BBC BLOGS - Rob Hodgetts

Archives for May 2011

Luke Donald savours world number one status

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Rob Hodgetts | 07:43 UK time, Monday, 30 May 2011

Luke Donald put his money where his mouth is and came out on top of the world.

Donald said at the start of the week that he felt like the best player in the world and after a roller-coaster four days at the PGA Championship at Wentworth he proved it.

The pre-tournament hype for the European Tour's flagship event talked up the quality of the field - the top three players in the world, six out of the top seven in the world rankings, all four major champions, most of the European Ryder Cup team. In the end it came down to a straight duel between the world's top two and Donald delivered the crucial blow in a sudden death play-off to topple Lee Westwood.

Donald, 33, becomes the third Englishman after Sir Nick Faldo and Westwood to be crowned world number one and the 15th overall since the rankings were introduced in 1986. Like Westwood before him, though, Donald said that the top spot is flattering but not a goal in itself.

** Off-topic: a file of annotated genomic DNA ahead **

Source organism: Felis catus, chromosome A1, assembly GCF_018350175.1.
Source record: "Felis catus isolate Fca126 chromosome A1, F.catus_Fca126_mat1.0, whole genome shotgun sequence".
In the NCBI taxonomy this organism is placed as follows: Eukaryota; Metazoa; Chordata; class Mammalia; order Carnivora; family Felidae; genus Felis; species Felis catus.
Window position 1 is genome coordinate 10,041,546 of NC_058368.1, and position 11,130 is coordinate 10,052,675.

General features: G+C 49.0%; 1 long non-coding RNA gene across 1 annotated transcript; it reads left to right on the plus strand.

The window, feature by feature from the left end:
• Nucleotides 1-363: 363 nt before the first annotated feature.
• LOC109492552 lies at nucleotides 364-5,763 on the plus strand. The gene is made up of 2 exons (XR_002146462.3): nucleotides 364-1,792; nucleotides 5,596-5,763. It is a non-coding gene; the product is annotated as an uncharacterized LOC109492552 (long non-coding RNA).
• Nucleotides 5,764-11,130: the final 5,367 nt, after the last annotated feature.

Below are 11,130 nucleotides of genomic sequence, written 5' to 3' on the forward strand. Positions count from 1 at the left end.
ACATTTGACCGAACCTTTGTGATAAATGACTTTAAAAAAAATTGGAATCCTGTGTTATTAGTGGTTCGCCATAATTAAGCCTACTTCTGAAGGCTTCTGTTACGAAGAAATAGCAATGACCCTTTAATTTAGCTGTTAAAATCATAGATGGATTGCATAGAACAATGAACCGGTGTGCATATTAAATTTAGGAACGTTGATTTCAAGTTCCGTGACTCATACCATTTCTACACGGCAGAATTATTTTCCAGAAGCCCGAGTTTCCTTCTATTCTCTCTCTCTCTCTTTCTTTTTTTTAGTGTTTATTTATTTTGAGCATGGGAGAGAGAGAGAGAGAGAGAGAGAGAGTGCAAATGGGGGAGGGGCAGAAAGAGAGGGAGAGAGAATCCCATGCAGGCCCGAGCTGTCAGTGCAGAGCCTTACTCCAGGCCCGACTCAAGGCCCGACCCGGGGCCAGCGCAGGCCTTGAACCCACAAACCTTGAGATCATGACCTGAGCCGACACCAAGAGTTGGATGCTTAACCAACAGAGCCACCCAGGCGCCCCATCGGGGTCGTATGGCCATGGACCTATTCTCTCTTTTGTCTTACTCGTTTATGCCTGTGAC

"It's obviously a special accomplishment, something I'll remember forever," Donald reflected. "It's something that will be a great story when I'm an old man telling my grandkids that I was once the best player in the world at golf. It's a little surreal.

"I'm not going to lie, it feels fantastic, but winning is always at the top of the list. Winning is what got me there. A big win at the Match Play and a big win here. I've still got a lot of work to do and a lot of titles to pick up."

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Wentworth worthy of major status

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Rob Hodgetts | 06:48 UK time, Wednesday, 25 May 2011

Forget the Players' Championship, the real 'fifth' major is the PGA Championship at Wentworth this week. That's according to Lee Westwood, at any rate.

The European Tour's flagship event outside the Open this year boasts a field including all four major champions - Graeme McDowell, Louis Oosthuizen, Martin Kaymer and Charl Schwartzel - and seven of the world's top 10 players.

Only the Americans are missing. But, as the argument goes, with a field like this, who needs them?

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